The Chinese government has produced the first ratings table ranking cryptocurrencies, despite also being the first government in the world to ban its people from trading in them.
A government research unit, called the China Center for Information Industry Development, has ranked 28 cryptocurrencies and the blockchains behind them.
In a blow for bitcoin enthusiasts, it was ethereum that took the Chinese government’s research group’s top spot, based on the technology involved, application, and technological innovation.
At the top: In a blow for bitcoin enthusiasts, it was ethereum that took the Chinese government’s research group’s top spot
Ethereum is currently trading up 1.51 per cent at $704.25.
Despite all the hype it has attracted, bitcoin only came in thirteenth place, with poor scores for the technology underpinning it, as well as ‘applicability.’
After months of wild ups and downs, bitcoin is currently trading down 0.40 per cent to $8,306.75.
The price of bitcoin exploded in the second half of last year and raced towards the $20,000 mark before Christmas.
Since then, it has nearly halved in value which will mean that many who jumped on the bandwagon in December could have been badly burnt.
The underlying technology behind bitcoin is blockchain, a financial ledger maintained by a network of computers that can track the movement of any asset without the need for a central regulator.
Bitcoin launched in 2009, while ethereum only arrived in 2015.
For some, the research shows that the Chinese government is throwing its weight behind blockchain development following its crackdown on illegal trades late last year.
To date, the Chinese government has banned initial coin offerings, closed down domestic exchanges and blocked all access to websites dealing with cryptocurrency trading, including foreign platforms.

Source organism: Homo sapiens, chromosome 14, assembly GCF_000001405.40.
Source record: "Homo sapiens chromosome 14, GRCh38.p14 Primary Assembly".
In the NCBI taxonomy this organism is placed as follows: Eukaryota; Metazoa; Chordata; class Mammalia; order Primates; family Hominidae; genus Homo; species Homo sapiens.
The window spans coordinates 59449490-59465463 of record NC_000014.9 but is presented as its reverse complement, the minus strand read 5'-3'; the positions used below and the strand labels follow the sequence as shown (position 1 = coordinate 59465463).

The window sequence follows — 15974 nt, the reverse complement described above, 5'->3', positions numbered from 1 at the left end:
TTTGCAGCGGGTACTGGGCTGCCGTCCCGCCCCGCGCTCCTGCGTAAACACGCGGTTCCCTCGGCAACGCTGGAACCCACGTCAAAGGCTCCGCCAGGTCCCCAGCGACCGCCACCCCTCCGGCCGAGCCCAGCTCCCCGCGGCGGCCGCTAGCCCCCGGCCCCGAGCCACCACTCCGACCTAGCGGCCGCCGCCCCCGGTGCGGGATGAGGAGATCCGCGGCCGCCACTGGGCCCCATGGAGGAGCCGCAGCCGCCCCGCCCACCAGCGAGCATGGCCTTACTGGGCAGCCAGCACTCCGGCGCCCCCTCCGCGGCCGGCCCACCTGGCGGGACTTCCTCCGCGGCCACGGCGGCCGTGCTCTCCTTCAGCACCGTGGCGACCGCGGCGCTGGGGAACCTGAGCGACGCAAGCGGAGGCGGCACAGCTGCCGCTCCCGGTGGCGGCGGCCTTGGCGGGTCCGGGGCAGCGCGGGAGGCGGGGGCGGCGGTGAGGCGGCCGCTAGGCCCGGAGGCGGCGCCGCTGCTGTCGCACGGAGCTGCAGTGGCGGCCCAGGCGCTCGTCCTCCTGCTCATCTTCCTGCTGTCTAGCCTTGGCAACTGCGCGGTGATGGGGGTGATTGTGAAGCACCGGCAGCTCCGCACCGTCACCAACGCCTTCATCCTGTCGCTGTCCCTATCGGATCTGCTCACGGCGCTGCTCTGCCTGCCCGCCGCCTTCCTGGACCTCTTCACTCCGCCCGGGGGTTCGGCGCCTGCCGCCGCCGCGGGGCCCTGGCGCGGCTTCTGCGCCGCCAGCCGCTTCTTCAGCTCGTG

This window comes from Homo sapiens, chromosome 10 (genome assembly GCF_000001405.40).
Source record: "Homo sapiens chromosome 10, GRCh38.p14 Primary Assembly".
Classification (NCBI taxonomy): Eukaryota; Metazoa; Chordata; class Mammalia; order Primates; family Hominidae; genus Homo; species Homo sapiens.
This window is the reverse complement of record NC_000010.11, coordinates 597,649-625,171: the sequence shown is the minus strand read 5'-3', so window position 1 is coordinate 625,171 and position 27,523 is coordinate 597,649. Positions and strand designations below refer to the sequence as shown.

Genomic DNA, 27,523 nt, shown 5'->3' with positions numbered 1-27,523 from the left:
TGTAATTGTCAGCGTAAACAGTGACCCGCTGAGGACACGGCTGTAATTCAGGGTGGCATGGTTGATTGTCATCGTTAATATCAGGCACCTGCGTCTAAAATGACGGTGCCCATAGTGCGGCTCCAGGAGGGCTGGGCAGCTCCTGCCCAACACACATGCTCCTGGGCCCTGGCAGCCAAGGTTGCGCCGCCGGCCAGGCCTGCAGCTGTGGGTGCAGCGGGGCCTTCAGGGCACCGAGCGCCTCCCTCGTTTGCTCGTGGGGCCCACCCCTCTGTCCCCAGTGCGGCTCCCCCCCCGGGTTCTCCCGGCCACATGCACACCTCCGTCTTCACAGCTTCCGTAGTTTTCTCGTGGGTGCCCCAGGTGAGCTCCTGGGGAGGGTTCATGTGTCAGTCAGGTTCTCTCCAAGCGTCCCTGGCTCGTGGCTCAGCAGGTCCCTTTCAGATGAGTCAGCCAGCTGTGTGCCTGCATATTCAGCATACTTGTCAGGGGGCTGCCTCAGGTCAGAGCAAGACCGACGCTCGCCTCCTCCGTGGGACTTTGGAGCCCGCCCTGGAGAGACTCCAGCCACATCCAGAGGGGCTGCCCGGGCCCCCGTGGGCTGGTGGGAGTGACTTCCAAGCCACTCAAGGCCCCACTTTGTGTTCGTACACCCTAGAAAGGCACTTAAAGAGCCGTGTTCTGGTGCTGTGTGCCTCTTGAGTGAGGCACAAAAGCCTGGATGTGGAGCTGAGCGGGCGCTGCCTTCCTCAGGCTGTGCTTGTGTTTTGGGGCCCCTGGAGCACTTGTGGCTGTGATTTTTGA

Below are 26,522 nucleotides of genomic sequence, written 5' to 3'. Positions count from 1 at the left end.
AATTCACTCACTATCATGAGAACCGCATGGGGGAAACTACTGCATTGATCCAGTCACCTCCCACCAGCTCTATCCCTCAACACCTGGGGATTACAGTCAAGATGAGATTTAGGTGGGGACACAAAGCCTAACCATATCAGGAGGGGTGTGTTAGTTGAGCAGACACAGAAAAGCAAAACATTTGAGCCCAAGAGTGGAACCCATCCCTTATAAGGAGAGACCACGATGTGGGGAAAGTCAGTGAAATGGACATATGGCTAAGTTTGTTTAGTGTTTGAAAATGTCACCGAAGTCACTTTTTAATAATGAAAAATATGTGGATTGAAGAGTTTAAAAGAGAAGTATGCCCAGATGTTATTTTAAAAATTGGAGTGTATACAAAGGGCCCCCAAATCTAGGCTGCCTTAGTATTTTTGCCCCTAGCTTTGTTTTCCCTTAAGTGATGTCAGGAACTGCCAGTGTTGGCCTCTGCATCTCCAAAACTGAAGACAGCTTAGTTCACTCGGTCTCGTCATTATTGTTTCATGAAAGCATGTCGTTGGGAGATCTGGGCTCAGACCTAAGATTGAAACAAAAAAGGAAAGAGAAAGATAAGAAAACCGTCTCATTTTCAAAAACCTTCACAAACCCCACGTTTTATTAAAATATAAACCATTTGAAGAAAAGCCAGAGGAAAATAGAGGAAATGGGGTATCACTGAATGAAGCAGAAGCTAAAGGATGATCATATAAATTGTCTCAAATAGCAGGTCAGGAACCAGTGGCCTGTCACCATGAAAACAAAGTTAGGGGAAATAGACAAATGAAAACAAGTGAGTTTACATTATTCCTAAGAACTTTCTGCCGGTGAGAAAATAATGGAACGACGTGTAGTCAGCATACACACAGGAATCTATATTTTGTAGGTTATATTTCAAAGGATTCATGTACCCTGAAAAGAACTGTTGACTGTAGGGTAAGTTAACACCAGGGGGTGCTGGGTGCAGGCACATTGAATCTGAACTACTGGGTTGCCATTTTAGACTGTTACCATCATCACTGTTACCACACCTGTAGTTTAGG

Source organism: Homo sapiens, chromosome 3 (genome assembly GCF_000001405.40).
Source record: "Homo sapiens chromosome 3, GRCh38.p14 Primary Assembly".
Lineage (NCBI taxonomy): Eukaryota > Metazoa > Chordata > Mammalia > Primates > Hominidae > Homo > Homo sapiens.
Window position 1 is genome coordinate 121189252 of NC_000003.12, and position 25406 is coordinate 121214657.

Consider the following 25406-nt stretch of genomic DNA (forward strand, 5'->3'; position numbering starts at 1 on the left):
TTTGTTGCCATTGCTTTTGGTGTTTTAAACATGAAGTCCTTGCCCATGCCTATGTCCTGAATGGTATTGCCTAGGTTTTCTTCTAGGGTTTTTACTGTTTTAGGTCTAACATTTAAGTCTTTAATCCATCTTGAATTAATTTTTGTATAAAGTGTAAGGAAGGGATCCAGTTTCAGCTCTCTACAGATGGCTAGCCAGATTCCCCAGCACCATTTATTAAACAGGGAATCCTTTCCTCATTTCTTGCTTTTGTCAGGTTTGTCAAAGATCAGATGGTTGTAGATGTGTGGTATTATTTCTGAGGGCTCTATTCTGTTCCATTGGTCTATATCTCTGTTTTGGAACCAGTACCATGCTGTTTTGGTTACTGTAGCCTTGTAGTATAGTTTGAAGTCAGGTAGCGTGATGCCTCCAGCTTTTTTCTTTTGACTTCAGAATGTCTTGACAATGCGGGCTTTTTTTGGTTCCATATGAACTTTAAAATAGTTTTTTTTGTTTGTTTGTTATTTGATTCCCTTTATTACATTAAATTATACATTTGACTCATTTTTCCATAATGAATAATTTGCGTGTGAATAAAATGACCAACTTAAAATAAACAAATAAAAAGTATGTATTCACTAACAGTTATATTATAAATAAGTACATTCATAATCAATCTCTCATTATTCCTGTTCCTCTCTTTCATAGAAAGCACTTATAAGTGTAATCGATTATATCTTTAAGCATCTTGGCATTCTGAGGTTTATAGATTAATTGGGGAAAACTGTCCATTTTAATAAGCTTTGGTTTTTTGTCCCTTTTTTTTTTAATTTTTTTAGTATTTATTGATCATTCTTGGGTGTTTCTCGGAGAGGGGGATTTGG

Aside from its table rankings, the Chinese government’s research body gave little detailed insights into the methodology behind their latest findings.
Eric Zhao, a Shanghai-based engineer at the Chinese Academy of Sciences, told Quartz he would not take the ratings very seriously because ‘most old-school experts haven’t followed the crypto space long enough to grasp some of the traits of [the] tech and community that can’t be found elsewhere.’
He added: ‘I believe at least it’s a sign that the officials are starting to treat crypto projects more like a neutral endeavour towards better technology and innovations, rather than just challenging the power and authority of banks and government.’
Tough stance: The Chinese government has banned initial coin offerings, closed down domestic exchanges and blocked all access to websites dealing with cyrptocurrency
If you do buy into bitcoin
Find out how bitcoin and the blockchain works, so that you have some understanding of the system, the ledger, the major players and the public and private key elements.
Remember bitcoin yields nothing and its main source of value is scarcity. Most bitcoin activity is trading not investing.
Research coin wallets, the digital vaults where cryptocurrency is held, and consider security carefully. Bitcoins have been stolen before, understand how this happened.
Be prepared for extreme volatility. The price can move by 20 per cent in one day and you could easily lose half of your cash in a far quicker time that investing in the stock market.
Consider how you would cash in any gains. There are reports that this has proved hard for some people. A time of market stress could lead to people being locked in and unable to trade.
Read our guide to How to be a successful investor, which looks at the far less high octane world of long-term investing and how to make it a success.